Trump ‘will never allow’ CBDC, gives ‘full credit’ to Vivek Ramaswamy

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A former President of the United States and a current presidential candidate, Donald Trump, has once again mentioned the topic of central bank digital currencies (CBDCs), “giving full credit” to Vivek Ramaswamy, who has dropped out of the Republican presidential primaries a week ago. 

During the rally in Laconia, New Hampshire, on Jan. 22, Trump told the audience that Ramaswamy, the only presidential candidate with a crypto framework in his program, asked him to raise once again the question of tackling the potential CBDC in the U.S. After a brief confession that he didn’t like Ramaswamy until he defeated him, Trump repeated his recent claim that he would never allow the CBDC.

The first time Trump mentioned the CBDC was during a campaign speech in Portsmouth, another city in New Hampshire, on Jan. 17. Back then, he said, “I will never allow the creation of a central bank digital currency,” explaining that such a currency would give a federal government “the absolute control” over citizens’ money. 

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While Trump wasn’t known for any nuanced stance on crypto, besides some negative comments about Bitcoin during his presidency, it was Vivek Ramaswamy and the Florida governor Ron DeSantis who took up the subject to the presidential campaigns.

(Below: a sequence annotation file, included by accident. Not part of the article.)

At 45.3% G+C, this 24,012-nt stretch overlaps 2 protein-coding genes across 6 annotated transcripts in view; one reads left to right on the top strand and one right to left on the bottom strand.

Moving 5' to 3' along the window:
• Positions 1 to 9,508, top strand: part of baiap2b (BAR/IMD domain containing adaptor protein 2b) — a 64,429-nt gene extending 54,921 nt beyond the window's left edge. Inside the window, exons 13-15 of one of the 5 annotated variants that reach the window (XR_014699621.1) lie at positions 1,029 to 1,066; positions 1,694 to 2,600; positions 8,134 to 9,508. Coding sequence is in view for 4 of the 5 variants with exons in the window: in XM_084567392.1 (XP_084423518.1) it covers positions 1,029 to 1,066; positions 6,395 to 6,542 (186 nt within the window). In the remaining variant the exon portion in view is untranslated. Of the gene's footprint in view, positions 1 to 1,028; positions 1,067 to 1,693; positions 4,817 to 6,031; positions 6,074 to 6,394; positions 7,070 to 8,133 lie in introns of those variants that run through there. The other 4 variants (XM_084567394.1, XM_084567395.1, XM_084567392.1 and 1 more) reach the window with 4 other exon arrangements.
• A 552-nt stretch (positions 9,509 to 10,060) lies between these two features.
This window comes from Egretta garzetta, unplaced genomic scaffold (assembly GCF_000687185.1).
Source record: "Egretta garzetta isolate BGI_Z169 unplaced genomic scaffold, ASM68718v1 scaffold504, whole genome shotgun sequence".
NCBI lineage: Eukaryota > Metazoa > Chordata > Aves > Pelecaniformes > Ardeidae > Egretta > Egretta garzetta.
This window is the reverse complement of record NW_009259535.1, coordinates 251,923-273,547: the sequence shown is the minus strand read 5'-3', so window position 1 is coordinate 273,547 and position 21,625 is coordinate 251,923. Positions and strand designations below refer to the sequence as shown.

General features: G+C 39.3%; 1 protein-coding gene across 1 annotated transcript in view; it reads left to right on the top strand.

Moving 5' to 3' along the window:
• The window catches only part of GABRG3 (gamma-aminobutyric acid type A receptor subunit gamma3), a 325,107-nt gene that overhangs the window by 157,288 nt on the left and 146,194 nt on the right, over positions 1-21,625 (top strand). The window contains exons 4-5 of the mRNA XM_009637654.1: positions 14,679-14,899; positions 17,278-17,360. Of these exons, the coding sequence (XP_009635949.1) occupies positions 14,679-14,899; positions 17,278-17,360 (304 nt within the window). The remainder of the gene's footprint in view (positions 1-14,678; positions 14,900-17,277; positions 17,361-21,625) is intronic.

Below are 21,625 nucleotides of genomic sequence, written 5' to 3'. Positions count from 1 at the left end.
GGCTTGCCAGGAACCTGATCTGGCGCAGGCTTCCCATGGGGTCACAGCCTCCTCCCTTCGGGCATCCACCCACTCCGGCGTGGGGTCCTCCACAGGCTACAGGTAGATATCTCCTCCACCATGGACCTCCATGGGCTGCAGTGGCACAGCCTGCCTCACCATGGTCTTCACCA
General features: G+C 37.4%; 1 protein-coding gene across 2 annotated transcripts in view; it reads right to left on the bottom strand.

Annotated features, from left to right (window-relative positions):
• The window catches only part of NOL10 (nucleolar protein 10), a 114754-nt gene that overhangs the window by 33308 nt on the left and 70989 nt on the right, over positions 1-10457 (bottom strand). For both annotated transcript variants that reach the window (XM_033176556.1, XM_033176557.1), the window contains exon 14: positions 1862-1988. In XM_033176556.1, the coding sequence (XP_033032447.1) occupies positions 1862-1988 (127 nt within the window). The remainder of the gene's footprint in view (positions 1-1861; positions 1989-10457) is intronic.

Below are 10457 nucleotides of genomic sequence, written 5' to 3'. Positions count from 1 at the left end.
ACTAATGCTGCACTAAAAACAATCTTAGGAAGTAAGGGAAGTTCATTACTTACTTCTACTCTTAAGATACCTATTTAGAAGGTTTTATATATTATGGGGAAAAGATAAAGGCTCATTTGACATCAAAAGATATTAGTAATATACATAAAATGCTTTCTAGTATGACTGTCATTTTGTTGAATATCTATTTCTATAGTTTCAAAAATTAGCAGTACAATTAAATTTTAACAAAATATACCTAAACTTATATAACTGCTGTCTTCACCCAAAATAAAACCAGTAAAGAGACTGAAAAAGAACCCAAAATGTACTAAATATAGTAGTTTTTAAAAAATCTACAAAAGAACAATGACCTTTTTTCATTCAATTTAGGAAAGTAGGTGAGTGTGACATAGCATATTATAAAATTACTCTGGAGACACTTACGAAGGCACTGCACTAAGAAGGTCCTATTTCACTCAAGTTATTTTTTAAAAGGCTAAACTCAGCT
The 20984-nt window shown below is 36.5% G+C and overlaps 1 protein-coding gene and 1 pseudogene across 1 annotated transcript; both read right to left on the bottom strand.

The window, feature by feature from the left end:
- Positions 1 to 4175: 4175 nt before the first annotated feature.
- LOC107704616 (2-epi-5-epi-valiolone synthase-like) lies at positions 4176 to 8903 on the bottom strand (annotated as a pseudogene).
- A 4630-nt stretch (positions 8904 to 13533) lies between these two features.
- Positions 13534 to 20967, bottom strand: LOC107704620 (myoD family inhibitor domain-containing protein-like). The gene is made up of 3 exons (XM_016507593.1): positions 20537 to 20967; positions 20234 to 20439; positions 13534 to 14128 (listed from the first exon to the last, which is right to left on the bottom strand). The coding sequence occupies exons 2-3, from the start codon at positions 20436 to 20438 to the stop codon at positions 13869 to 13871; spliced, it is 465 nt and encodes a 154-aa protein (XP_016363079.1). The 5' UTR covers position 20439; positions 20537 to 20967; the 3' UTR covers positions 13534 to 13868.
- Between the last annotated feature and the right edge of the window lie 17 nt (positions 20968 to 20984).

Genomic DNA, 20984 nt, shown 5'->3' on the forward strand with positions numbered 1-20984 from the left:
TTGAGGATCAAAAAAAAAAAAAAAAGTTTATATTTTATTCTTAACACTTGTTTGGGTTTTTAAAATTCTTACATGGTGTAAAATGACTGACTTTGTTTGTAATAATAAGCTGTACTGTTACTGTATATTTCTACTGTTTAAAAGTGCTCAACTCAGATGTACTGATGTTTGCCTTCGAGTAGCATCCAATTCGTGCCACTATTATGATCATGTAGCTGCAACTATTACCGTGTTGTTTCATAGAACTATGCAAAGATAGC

Both ex-candidates have now suspended their campaigns. Ramaswamy has done so on Jan. 16, endorsing Trump. DeSantis officially ended his run a couple of days later, on Jan. 21, after losing a massive 21 points to Trump during the Iowa primary election. DeSantis has also confirmed his endorsement of Trump, who has repeatedly mocked the politician in the recent months.

On Jan. 19, United States Representative Tom Emmer expressed his support for Trump’s promise to fight CBDC, claiming that he looks forward to working with Trump “against the expanding government surveillance state.” Emmer has spoken in favor of digital assets on many occasions and has a history of pushing back against the regulation by enforcement approach from the U.S. Securities and Exchange Commission and its Chair, Gary Gensler.

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